Depression doesn’t discriminate. Naturally, our moods will fluctuate and most of us will experience depression at some point in our lives. We often feel low in response to different stressors. If you’ve been feeling a bit numb or disconnected, and a low mood has clouded your sense of self, purpose and joy in life, it’s important to find a different way forward. Despite how depression makes you feel, you’re not alone, 1 in 6 Australian experience depression right now.
Experiences of depression can vary from mild cases to the more severe. If you are suffering from depression, you may relate to the idea of feeling stuck in your sadness; a sense that you cannot imagine being happy again. Depression has been linked to many underlying factors. Depression sometimes runs in families or maybe a chemical imbalance of the brain’s neurotransmitters that regulate our mood. Situational depression is often linked to external events such as being diagnosed with an illness, a relationship breakup, or work stress. Perinatal depression occurs during pregnancy and after having a child, and seasonal affective disorder may set in during the colder months. Yet feeling depressed for no reason is just as common, and often harder to talk about.
A major depressive episode includes the following symptoms:
• depressed mood most of the day, nearly every day, whether noticed by yourself or someone else who knows your normal mood
• significant decrease in interest or pleasure in all, or almost all, activities, most of the day, nearly every day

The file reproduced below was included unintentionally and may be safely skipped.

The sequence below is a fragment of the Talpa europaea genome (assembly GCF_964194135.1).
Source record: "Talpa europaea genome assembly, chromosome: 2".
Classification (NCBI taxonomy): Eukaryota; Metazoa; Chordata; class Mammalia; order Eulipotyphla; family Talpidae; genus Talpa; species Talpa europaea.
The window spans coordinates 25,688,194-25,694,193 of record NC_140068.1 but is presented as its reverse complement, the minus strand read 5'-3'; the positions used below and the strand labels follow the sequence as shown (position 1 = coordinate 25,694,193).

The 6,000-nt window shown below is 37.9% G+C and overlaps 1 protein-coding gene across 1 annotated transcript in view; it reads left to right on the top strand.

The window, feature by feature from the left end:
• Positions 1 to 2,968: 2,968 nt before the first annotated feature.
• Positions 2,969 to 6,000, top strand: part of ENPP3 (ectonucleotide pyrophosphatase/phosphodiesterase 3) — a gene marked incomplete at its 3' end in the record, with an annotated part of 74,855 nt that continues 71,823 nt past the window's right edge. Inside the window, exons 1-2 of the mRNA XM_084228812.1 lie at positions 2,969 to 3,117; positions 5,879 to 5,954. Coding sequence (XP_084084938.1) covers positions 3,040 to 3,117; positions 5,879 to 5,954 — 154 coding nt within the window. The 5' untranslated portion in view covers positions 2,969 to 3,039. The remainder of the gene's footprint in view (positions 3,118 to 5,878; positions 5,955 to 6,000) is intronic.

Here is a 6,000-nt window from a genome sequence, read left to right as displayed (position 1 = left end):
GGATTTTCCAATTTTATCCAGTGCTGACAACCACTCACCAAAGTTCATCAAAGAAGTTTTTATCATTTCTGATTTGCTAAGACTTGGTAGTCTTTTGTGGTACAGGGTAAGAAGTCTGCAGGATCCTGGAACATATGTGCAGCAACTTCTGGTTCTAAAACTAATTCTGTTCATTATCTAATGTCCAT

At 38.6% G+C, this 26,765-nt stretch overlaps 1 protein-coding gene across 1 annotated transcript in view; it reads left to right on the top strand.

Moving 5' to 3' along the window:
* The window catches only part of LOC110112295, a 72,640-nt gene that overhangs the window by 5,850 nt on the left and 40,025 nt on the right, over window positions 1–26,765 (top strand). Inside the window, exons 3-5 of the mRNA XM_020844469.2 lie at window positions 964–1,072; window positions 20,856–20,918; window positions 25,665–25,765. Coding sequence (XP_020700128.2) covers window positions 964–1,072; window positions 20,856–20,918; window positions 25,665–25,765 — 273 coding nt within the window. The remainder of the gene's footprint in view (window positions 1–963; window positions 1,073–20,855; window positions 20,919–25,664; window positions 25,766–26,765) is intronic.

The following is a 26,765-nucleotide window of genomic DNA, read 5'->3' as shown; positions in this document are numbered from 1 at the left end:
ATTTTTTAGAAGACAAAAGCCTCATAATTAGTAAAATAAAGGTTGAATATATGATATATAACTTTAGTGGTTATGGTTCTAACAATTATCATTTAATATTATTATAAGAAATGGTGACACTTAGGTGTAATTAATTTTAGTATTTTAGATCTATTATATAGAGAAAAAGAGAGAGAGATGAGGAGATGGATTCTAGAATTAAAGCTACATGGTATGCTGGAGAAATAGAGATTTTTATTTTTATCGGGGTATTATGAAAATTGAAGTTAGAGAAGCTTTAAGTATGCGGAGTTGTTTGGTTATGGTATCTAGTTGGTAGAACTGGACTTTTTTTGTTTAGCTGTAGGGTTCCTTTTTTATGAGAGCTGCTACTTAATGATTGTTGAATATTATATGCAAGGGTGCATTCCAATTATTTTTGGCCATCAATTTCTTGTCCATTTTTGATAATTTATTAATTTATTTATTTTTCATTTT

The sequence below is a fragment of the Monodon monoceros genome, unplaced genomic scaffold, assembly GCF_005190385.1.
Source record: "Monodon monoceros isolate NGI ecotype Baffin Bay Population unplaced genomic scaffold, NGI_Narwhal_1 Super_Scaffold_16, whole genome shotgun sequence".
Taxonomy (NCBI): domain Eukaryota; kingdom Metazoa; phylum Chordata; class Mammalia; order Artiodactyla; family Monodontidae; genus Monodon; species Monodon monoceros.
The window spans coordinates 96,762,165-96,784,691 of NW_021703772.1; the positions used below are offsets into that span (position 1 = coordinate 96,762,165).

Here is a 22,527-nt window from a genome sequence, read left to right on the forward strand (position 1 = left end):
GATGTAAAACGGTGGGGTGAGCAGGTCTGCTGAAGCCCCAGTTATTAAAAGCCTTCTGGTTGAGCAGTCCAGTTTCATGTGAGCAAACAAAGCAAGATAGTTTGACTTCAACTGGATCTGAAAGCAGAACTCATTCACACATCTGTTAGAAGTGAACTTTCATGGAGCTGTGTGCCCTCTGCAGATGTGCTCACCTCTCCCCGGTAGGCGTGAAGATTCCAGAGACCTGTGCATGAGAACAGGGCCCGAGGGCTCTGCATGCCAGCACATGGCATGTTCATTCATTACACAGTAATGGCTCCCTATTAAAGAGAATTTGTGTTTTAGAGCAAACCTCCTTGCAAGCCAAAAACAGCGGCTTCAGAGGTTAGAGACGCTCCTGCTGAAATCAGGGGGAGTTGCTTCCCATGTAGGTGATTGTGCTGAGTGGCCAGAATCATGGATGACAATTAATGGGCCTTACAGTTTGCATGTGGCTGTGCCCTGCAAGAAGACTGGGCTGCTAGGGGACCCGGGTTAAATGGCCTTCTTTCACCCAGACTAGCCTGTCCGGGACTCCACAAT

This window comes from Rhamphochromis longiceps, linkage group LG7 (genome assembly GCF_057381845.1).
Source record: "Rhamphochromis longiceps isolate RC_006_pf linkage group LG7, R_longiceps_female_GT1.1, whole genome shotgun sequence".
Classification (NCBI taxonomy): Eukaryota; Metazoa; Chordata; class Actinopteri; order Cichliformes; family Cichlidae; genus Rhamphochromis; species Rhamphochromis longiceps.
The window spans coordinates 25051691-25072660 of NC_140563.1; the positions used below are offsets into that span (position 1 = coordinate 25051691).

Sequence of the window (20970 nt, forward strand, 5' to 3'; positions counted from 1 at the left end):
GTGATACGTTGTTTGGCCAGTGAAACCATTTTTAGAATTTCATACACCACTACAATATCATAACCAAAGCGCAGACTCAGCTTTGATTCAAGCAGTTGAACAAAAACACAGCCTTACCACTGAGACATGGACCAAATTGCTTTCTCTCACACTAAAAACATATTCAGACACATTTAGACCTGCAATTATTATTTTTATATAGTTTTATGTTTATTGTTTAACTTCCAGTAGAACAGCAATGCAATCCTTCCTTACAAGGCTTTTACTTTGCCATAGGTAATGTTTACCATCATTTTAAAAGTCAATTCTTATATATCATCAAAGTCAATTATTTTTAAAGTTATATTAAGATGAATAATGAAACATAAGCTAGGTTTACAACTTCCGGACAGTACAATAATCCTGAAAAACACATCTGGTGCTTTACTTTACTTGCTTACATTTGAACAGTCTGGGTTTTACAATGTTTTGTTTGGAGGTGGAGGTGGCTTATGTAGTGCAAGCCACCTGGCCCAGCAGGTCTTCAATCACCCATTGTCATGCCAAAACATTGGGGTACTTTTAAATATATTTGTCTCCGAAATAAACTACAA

• significant changes in your weight (be it weight loss or weight gain), or a series of daily change in your eating patterns and appetite.
• Consistent trouble sleeping or feeling more sleepy than usual (insomnia and hypersomnia)
• Feeling ‘charged’ or fidgety agitation or listless nearly every day
• Feeling fatigued or experiencing a loss of energy nearly every day
• feelings worthless or inappropriately guilty nearly every day
• finding it harder to think or concentrate, or make decisions, nearly every day
• having repeated thoughts of death, considering or thinking about suicidal themes (be it with or without a specific plan to suicide).
Depression is common, and it is treatable. Symptoms may vary from person to person, but all types of depression – from mild to severe – can be effectively treated with mood management strategies. Depression is particularly responsive to counselling treatment. Research shows that counselling combined with physical exercise, healthy eating, and sleeping well can dramatically improve wellbeing and reduce the symptoms of depression.
Counselling targets the underlying causes of depression. You’ll learn strategies to help regulate your mood, and ways to manage stress effectively.